Adrian Sturrock: ‘It turns out that when you donate blood, it has to be your own’

Nat passes me on the stairs as I’m about to leave for work. ‘You have beetroot risotto for dinner,’ she says.

     ‘In what way have I upset you?’ I ask.

     She stops to look at me. ‘You will like it and you will make sounds of ecstatic enjoyment,’ she informs me.

     ‘Will that be before or after dinner?’ I ask.

     She smiles at me as a parent might smile at a small child who doesn’t yet understand the ways of the world.

     ‘You are welcome,’ she says, kissing me before making her way upstairs, while I leave through the front door and head for my car.

* * * * * * * *

I’ve had a blood test. Worse than that, I’ve had the results of the blood test. I knew that agreeing to the test at all would be a mistake, and now, as confirmation of this, I’m destined to eat things like … beetroot risotto.

     It all started with one of those carefully worded letters that the surgery nurse sends out to ‘men of a certain age’, in which she tries to woo them with middle-aged-dad humour about it being time to ‘come in for your MOT’.

     I’d put it off for a while – two years, to be exact.

     ‘Just make the appointment,’ said Nat, after my third reminder, ‘if only to confirm that everything’s fine.’

     ‘Everything is fine,’ I said.

     ‘Then what are you afraid of?’

     ‘I’m not afraid of anything,’ I said, ‘I’m just bothered about being treated like an old person before I’m actually an old person. It’s the same reason why I don’t wear reading glasses even though I can’t see a bloody thing.’

     ‘Is that why you keep walking into books?’ she asks.

     ‘Has anybody ever used the words ‘devastatingly funny’ to describe you?’

     ‘No.’

     ‘Do you find that at all strange?’

* * * * * * * *

They don’t check your trouser parts any longer at the Well Man clinic. I needn’t have showered.

     The upshot is that while all of my other blood readings are fine, my (bad?!) cholesterol level is currently what I might describe to friends as ‘shot to shit’.

      That’s notably higher than my dad’s,’ says Nat, running her finger down my results letter. ’And he’s seventy-two.’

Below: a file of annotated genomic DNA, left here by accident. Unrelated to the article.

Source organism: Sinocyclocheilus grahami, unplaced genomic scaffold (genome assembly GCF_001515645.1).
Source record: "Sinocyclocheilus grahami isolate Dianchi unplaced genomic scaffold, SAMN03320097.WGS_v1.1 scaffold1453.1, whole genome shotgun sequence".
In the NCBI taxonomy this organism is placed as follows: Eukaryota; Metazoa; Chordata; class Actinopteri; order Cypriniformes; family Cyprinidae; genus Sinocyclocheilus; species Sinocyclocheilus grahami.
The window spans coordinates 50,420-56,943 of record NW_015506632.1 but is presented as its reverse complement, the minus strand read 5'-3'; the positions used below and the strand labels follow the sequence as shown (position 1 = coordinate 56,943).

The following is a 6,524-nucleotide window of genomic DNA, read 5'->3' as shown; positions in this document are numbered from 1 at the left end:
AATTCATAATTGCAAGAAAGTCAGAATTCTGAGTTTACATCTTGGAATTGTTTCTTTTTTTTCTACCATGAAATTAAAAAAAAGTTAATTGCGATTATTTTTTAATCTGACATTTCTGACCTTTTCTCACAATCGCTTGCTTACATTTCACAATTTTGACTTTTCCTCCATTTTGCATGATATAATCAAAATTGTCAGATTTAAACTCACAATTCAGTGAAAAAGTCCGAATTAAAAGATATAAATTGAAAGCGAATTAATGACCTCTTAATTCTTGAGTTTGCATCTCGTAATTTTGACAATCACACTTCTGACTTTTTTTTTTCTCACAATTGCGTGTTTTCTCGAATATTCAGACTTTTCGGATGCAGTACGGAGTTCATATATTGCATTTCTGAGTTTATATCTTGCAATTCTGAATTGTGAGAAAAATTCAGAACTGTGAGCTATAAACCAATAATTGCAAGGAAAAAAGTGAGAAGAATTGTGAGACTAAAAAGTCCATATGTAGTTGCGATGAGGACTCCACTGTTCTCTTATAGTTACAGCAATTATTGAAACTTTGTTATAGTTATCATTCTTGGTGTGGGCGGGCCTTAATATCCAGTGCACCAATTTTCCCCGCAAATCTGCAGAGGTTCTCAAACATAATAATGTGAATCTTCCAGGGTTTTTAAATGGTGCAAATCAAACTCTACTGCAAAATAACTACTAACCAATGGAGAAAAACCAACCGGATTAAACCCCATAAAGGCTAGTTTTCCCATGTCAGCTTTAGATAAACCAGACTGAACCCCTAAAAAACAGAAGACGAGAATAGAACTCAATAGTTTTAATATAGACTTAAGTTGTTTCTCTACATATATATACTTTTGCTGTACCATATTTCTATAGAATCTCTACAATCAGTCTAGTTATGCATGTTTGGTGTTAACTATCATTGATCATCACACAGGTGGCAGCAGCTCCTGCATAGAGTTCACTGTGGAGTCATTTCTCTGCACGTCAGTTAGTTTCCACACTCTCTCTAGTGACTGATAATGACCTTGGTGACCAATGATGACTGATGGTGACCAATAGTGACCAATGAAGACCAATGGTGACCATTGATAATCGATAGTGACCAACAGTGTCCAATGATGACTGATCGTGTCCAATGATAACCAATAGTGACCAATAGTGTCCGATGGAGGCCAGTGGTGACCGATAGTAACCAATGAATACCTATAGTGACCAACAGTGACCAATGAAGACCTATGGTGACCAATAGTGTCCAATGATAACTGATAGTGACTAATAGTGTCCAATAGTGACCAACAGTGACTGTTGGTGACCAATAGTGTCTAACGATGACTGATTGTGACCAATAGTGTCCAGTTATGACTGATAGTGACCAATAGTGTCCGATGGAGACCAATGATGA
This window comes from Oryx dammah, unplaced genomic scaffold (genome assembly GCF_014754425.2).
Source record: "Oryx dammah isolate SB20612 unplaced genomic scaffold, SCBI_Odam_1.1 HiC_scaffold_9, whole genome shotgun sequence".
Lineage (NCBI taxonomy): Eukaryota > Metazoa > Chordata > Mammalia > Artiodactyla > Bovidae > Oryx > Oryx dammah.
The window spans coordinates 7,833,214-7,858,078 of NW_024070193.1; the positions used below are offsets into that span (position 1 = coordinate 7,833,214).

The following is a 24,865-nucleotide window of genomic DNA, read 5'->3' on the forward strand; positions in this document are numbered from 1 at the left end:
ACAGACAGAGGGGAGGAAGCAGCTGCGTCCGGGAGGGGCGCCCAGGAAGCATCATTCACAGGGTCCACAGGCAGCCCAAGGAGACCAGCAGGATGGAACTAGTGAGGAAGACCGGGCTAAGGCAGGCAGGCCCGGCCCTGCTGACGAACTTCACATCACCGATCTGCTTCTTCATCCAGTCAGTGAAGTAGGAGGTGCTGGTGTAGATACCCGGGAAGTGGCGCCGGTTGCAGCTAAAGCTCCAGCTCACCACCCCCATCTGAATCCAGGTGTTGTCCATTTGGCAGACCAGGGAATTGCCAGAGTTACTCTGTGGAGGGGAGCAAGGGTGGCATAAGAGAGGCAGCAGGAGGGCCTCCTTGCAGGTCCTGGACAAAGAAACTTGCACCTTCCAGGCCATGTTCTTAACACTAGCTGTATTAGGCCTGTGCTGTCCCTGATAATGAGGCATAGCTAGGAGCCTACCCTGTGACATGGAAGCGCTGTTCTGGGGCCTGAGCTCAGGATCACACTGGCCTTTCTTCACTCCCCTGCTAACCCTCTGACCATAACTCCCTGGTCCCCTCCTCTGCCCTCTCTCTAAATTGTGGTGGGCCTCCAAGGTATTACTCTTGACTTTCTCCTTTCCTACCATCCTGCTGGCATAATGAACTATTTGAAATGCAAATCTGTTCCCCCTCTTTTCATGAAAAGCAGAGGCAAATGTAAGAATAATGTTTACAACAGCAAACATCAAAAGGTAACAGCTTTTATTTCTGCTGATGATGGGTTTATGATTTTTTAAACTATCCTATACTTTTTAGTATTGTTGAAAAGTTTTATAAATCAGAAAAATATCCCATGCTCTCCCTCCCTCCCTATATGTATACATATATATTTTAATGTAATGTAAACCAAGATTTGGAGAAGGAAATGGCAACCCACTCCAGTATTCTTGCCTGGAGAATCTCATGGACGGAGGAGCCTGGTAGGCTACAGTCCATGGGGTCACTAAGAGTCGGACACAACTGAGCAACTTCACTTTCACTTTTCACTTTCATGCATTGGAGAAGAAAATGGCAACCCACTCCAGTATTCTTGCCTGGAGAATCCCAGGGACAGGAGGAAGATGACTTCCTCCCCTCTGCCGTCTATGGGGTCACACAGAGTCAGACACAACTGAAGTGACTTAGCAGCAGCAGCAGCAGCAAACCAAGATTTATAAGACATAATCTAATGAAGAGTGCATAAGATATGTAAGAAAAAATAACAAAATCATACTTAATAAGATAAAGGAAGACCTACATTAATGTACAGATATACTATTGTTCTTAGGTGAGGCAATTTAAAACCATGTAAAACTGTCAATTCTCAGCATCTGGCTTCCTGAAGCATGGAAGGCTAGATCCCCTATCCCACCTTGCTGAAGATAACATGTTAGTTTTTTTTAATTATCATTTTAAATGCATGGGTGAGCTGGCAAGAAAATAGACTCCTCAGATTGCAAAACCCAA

And this is why dinner this evening will consist of beetroot risotto. It is why my entire diet has recently taken a severe sideways step. I’m told that the upside of beetroot risotto is that it will turn my wee bright pink. As excited as I am by the idea of glow-in-the-dark wee, I’d still gladly swap it for a steak sandwich dripping in soft French cheese.

     Over the past eleven years, Nat has cunningly de-skilled me in the cooking department, slowly chipping away any memory I might have had regarding how to fend for myself in the kitchen, until I’ve finally became her food hostage. It is only now that I’ve come to fully understand her objective – now that the house has become a cake-free zone and I’ve been banned from real butter. Out went dairy, in came rice milk; out went red meats, in came soya proteins. From a dietary point of view, I am officially ‘semi-vegan, with occasional lapses’ – or ‘vegan-lite’, as I now describe myself to friends.

     ‘There’s no such thing as vegan-lite,’ says my vegan friend.

     ‘Think of it as vegan without the conscience,’ I say, as I watch the muscles at the sides of his jaw flex a little.

     Nat likes to point to things like her recent discovery of empty packets of pork scratchings in the shower as reason for her food embargo on me. She claims this as the probable cause of my raised levels. I, on the other hand, put it down to a faulty reading at the clinic. We are currently no closer to reaching a consensus on this issue, but I am losing weight quite rapidly, as well as saving money on both our food bill and on shirt buttons.

* * * * * * * *

     ‘Trust me,’ she says, this evening, as she serves up the most clown-coloured dinner I’ve been handed since my seventh birthday party. ‘You’ll thank me when your next blood test reads better.’

     ‘So this is …’

     ‘… Yes, it’s beetroot risotto,’ she says. ‘You’d better like it, you’re having it again tomorrow – cold and in your lunchbox.’

* * * * * * * *

It’s now three hours since I ate my beetroot risotto. I quietly accept that it wasn’t horrible, though I’m still ignoring her. My trust in her has diminished considerably since my experiment, ten minutes ago, in the bathroom, when I switched off the light only to find that I’d been lied to … it doesn’t glow in the dark.

* * * * * * * *

 

____________________________________________________________________

IF YOU ENJOYED THIS ARTICLE, PLEASE CONSIDER SHARING IT ON YOUR SOCIAL MEDIA PAGES FOR OTHERS TO ENJOY TOO.  (Even us poor writers have to eat!)

YOU CAN ALSO FIND MY TWO CURRENT BOOKS, *Random* AND *The Sat Nav Diaries*  ON AMAZON: https://www.amazon.co.uk/Adrian-Sturrock/e/B07QQDZMKQ?ref=dbs_p_pbk_r00_abau_000000
____________________________________________________________________

One thought on “Adrian Sturrock: ‘It turns out that when you donate blood, it has to be your own’

  1. I think I need a few lessons from Nat, or rather Koos does. I seem to have no influence on his eating habits at akk. Nat is clearly a lady of skill in the power of persuasion.

Leave a Reply

Your email address will not be published. Required fields are marked *